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INSIGHT: Microsoft hits "smart money" market with new Lumia launch

INSIGHT: Microsoft hits "smart money" market with new Lumia launch

Between Samsung having ongoing budgetary woes from cheaper Asian competition and Microsoft calling the Lumia 830 an ‘affordable flagship’, 2014 was the year that flagship phones ceased having all the limelight in the smartphone world.

Between Samsung having ongoing budgetary woes from cheaper Asian competition, the rise of Xiaomi and Microsoft calling the Lumia 830 an ‘affordable flagship’, 2014 was the year that flagship phones ceased having all the limelight in the smartphone world.

Vendors and other players in the value chain began scrambling for the high sales volumes and not-quite-so-razor-thin margins that the midrange offered.

This year looks to be no different, with initial quarterly announcements earlier this year and new launches at MWC (Mobile World Congress) look set to continue this trend.

Sony, Microsoft, LG and Acer are among the other brands hoping to get success by targeting this segment.

However, this may not be all it’s cracked up to be for many vendors. Low margins rule even at the mid-range of the market these days, particularly for hardware.

Going on figures published last year, Xiaomi has an estimated 2% margin on its device sales, which is not going to be enough to satisfy brands more used to premium prices.

This is particularly true for Sony, which is now discarding sales volume as a key metric for business success, focusing further on profitability.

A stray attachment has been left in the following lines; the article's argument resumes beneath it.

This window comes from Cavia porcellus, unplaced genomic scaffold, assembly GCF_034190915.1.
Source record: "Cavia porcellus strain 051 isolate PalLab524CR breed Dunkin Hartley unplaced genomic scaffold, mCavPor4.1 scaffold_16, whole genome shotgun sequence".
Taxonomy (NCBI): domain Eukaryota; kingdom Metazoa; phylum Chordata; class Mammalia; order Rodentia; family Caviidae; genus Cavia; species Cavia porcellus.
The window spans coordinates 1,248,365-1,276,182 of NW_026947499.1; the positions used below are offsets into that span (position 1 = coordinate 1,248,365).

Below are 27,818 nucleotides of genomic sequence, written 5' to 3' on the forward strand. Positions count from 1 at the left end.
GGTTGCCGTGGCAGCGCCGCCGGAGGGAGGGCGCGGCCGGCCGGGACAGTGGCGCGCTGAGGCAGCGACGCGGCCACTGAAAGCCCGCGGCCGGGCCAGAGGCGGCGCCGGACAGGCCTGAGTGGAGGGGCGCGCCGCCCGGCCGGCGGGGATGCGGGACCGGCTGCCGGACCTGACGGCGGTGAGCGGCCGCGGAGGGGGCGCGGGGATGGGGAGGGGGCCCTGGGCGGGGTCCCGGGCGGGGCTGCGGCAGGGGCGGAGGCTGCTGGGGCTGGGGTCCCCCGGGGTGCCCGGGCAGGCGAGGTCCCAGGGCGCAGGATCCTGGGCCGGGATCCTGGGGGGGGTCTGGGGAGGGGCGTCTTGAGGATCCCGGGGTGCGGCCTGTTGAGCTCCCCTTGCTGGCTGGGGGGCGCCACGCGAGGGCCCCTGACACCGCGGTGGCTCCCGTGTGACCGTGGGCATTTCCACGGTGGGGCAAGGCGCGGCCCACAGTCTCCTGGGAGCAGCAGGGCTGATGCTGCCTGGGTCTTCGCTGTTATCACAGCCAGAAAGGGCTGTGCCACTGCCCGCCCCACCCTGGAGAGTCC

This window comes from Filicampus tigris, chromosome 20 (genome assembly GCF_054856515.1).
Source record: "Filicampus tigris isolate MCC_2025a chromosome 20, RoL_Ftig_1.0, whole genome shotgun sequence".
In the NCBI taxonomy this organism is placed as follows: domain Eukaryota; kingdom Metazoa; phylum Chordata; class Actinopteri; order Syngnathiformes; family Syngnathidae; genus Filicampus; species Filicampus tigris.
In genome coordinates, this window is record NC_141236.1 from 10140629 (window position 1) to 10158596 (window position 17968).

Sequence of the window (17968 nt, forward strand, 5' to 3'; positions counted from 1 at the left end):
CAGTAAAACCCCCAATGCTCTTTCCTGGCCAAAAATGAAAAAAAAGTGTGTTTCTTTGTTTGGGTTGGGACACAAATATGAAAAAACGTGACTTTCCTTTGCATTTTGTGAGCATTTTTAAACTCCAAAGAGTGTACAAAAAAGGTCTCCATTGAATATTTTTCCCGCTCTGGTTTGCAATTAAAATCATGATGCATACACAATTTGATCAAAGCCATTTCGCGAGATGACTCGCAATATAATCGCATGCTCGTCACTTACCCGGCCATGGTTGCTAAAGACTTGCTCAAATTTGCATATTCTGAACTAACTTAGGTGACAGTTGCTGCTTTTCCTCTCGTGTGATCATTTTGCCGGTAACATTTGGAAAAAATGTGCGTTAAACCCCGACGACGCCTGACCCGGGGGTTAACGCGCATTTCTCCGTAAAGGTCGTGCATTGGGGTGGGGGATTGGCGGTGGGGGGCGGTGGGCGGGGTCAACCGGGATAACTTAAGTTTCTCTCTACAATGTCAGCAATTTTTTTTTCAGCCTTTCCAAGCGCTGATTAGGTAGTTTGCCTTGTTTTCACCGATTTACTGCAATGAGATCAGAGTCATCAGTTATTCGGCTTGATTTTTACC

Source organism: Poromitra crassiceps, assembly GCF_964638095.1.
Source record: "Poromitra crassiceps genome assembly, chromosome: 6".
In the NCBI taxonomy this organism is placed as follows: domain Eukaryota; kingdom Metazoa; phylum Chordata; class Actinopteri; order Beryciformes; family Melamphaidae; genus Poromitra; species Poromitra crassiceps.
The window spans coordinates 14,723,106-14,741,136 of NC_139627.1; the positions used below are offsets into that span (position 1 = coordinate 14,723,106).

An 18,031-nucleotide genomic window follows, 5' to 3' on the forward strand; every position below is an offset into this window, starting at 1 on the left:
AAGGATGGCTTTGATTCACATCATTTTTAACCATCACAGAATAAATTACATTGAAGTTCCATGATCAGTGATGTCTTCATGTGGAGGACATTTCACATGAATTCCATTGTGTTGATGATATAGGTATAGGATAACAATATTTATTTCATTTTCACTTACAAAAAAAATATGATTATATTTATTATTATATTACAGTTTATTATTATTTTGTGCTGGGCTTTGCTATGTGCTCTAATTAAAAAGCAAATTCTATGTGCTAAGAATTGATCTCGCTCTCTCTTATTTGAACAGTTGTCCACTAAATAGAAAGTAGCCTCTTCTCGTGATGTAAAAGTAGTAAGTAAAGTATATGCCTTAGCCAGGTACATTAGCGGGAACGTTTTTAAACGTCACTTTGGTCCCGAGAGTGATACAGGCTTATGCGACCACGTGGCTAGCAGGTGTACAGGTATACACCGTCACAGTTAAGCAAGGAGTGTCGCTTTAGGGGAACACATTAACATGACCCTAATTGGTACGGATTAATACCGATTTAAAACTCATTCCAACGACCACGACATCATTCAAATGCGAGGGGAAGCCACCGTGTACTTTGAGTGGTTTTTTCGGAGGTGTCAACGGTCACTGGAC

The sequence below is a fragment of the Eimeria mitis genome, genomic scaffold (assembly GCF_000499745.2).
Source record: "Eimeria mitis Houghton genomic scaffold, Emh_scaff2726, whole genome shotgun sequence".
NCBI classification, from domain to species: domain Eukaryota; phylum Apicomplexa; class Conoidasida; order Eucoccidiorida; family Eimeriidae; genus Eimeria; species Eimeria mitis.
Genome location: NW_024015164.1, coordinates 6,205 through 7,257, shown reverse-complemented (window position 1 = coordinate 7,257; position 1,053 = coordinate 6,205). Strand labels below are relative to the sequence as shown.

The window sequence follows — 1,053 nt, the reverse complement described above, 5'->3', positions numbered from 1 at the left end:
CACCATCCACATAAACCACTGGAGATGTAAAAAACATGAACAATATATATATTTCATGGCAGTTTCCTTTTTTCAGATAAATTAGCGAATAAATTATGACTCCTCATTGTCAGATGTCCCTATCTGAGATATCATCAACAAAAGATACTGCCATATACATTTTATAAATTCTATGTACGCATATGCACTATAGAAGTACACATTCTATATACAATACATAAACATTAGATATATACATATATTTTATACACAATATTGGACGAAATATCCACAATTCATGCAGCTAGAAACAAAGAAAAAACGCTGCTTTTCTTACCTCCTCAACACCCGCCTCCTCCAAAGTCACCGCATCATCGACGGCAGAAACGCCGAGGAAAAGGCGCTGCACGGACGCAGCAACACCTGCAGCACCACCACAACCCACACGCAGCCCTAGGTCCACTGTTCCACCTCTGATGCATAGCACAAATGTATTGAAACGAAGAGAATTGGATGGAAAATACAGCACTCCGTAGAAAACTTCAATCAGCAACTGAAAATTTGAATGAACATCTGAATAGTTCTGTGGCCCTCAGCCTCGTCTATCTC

Microsoft and Huawei have hit closer to the smart money in the midrange – their offerings for Lumia and Honor have recently focused on emphasising the software platform, which is also where Xiaomi makes its money.

Monetising software is both a differentiator and the largest driver of profit for midrange phones. However, as the Kindle Fire Phone has shown, this has limited mileage as a strategy for long-term growth in established markets.

This is because in markets dominated by postpaid (on-contract) devices, device churn is higher.

This means that there’s less time to get software-driven money out of any given user before they potentially switch to a different brand, which is also more common in the midrange than the premium price band.

The best place for these devices is therefore where prepaid phones dominate, which in the current market climate is Asia.

Given this, it’s probably a good thing that the latest designs also tend to come with dual SIMs.

It’s not that the market has forgotten more mature regions, it’s just not where the profit is any more.

By Dave Curtis, research analyst, Juniper Research


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Tags smartphoneXiaomiMWC 2015samsungMicrosoftJuniper ResearchNokia

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